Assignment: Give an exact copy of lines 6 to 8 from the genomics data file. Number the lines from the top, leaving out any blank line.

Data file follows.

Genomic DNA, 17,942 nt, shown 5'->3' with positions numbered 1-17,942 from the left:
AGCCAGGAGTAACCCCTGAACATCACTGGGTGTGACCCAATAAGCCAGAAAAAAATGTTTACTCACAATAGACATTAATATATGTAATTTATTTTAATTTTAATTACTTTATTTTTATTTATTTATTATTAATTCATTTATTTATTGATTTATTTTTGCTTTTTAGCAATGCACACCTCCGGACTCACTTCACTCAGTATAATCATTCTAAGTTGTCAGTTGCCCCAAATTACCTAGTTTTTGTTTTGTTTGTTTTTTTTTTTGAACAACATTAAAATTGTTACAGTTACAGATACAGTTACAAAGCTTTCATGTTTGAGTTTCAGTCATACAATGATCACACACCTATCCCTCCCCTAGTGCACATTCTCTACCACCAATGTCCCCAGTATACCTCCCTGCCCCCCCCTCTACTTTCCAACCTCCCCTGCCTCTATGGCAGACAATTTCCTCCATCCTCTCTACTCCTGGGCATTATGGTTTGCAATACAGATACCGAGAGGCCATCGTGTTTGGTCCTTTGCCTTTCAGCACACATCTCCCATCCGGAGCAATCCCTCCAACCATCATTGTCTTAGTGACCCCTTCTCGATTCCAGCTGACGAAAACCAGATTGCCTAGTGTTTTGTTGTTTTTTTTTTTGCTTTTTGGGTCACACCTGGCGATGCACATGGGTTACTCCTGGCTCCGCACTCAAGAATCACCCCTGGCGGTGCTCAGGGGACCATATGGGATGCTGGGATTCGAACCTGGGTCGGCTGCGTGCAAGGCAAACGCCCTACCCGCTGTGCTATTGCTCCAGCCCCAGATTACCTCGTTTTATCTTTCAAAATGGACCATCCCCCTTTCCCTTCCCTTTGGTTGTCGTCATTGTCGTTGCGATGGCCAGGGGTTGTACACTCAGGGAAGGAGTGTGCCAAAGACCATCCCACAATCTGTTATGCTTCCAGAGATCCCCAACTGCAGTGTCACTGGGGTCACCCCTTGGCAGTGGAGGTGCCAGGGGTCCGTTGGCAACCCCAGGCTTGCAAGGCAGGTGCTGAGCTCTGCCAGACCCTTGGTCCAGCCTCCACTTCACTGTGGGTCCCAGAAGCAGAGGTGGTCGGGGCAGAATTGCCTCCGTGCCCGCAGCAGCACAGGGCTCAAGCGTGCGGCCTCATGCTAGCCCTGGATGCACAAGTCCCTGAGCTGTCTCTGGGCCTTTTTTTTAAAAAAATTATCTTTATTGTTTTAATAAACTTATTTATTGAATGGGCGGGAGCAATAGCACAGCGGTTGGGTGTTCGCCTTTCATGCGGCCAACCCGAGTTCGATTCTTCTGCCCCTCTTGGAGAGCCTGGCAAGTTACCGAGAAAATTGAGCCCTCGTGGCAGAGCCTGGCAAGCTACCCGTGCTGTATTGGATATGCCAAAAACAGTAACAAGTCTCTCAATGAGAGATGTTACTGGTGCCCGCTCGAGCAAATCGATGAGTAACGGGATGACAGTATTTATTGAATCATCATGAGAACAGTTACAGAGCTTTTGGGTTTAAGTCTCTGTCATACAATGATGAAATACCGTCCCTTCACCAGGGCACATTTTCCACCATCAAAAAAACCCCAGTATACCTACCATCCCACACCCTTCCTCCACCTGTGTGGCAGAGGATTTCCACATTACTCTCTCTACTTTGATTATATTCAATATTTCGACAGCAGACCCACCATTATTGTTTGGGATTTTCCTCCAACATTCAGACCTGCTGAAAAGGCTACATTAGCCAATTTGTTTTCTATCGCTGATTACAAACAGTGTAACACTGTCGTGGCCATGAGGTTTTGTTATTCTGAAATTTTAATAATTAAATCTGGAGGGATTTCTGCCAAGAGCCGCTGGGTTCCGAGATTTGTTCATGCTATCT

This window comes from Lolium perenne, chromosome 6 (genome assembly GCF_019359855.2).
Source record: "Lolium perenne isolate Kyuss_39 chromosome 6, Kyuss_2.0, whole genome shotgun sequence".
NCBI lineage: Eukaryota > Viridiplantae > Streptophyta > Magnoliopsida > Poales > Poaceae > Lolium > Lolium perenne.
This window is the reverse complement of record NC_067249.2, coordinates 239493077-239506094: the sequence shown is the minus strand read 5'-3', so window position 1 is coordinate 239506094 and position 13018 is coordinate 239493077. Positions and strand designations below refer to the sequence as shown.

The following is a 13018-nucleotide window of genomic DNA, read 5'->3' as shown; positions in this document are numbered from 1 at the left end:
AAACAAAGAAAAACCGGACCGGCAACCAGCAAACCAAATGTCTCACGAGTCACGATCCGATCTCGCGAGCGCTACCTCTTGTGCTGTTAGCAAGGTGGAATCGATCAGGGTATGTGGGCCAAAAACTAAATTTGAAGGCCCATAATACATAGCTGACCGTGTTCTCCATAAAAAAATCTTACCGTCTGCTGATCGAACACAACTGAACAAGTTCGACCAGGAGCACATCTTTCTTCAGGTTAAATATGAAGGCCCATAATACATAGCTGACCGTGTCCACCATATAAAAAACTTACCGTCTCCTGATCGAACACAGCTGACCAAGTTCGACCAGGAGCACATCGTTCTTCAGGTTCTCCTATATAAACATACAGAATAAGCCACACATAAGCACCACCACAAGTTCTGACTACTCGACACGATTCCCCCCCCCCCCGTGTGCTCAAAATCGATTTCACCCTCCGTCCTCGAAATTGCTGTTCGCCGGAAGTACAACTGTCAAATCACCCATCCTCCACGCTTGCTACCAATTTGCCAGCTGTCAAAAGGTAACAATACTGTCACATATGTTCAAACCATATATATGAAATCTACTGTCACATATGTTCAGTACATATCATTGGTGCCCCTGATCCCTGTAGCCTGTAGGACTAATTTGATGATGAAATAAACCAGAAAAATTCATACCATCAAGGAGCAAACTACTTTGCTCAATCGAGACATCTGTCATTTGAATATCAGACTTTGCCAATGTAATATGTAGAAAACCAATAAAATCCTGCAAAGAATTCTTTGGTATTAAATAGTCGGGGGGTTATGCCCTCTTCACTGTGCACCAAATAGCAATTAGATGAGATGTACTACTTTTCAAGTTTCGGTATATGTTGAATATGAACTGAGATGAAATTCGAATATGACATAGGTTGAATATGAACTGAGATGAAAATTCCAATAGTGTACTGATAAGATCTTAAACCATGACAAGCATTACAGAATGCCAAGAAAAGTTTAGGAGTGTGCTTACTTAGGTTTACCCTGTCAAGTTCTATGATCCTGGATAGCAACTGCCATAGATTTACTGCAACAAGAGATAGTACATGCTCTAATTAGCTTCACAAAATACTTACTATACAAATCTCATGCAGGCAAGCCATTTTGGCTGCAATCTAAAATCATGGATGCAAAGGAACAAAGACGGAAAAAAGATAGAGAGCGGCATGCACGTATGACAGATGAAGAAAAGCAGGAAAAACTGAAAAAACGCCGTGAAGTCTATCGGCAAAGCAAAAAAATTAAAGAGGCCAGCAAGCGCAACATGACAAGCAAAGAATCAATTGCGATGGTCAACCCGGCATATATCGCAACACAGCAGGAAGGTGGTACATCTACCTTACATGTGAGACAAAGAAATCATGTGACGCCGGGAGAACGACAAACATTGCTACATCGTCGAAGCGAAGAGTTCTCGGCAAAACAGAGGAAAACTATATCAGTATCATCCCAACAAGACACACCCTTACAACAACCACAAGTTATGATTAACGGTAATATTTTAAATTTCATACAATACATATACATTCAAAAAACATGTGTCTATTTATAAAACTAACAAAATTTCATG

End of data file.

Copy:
This window is the reverse complement of record NC_067249.2, coordinates 239493077-239506094: the sequence shown is the minus strand read 5'-3', so window position 1 is coordinate 239506094 and position 13018 is coordinate 239493077. Positions and strand designations below refer to the sequence as shown.

The following is a 13018-nucleotide window of genomic DNA, read 5'->3' as shown; positions in this document are numbered from 1 at the left end:
AAACAAAGAAAAACCGGACCGGCAACCAGCAAACCAAATGTCTCACGAGTCACGATCCGATCTCGCGAGCGCTACCTCTTGTGCTGTTAGCAAGGTGGAATCGATCAGGGTATGTGGGCCAAAAACTAAATTTGAAGGCCCATAATACATAGCTGACCGTGTTCTCCATAAAAAAATCTTACCGTCTGCTGATCGAACACAACTGAACAAGTTCGACCAGGAGCACATCTTTCTTCAGGTTAAATATGAAGGCCCATAATACATAGCTGACCGTGTCCACCATATAAAAAACTTACCGTCTCCTGATCGAACACAGCTGACCAAGTTCGACCAGGAGCACATCGTTCTTCAGGTTCTCCTATATAAACATACAGAATAAGCCACACATAAGCACCACCACAAGTTCTGACTACTCGACACGATTCCCCCCCCCCCCGTGTGCTCAAAATCGATTTCACCCTCCGTCCTCGAAATTGCTGTTCGCCGGAAGTACAACTGTCAAATCACCCATCCTCCACGCTTGCTACCAATTTGCCAGCTGTCAAAAGGTAACAATACTGTCACATATGTTCAAACCATATATATGAAATCTACTGTCACATATGTTCAGTACATATCATTGGTGCCCCTGATCCCTGTAGCCTGTAGGACTAATTTGATGATGAAATAAACCAGAAAAATTCATACCATCAAGGAGCAAACTACTTTGCTCAATCGAGACATCTGTCATTTGAATATCAGACTTTGCCAATGTAATATGTAGAAAACCAATAAAATCCTGCAAAGAATTCTTTGGTATTAAATAGTCGGGGGGTTATGCCCTCTTCACTGTGCACCAAATAGCAATTAGATGAGATGTACTACTTTTCAAGTTTCGGTATATGTTGAATATGAACTGAGATGAAATTCGAATATGACATAGGTTGAATATGAACTGAGATGAAAATTCCAATAGTGTACTGATAAGATCTTAAACCATGACAAGCATTACAGAATGCCAAGAAAAGTTTAGGAGTGTGCTTACTTAGGTTTACCCTGTCAAGTTCTATGATCCTGGATAGCAACTGCCATAGATTTACTGCAACAAGAGATAGTACATGCTCTAATTAGCTTCACAAAATACTTACTATACAAATCTCATGCAGGCAAGCCATTTTGGCTGCAATCTAAAATCATGGATGCAAAGGAACAAAGACGGAAAAAAGATAGAGAGCGGCATGCACGTATGACAGATGAAGAAAAGCAGGAAAAACTGAAAAAACGCCGTGAAGTCTATCGGCAAAGCAAAAAAATTAAAGAGGCCAGCAAGCGCAACATGACAAGCAAAGAATCAATTGCGATGGTCAACCCGGCATATATCGCAACACAGCAGGAAGGTGGTACATCTACCTTACATGTGAGACAAAGAAATCATGTGACGCCGGGAGAACGACAAACATTGCTACATCGTCGAAGCGAAGAGTTCTCGGCAAAACAGAGGAAAACTATATCAGTATCATCCCAACAAGACACACCCTTACAACAACCACAAGTTATGATTAACGGTAATATTTTAAATTTCATACAATACATATACATTCAAAAAACATGTGTCTATTTATAAAACTAACAAAATTTCATG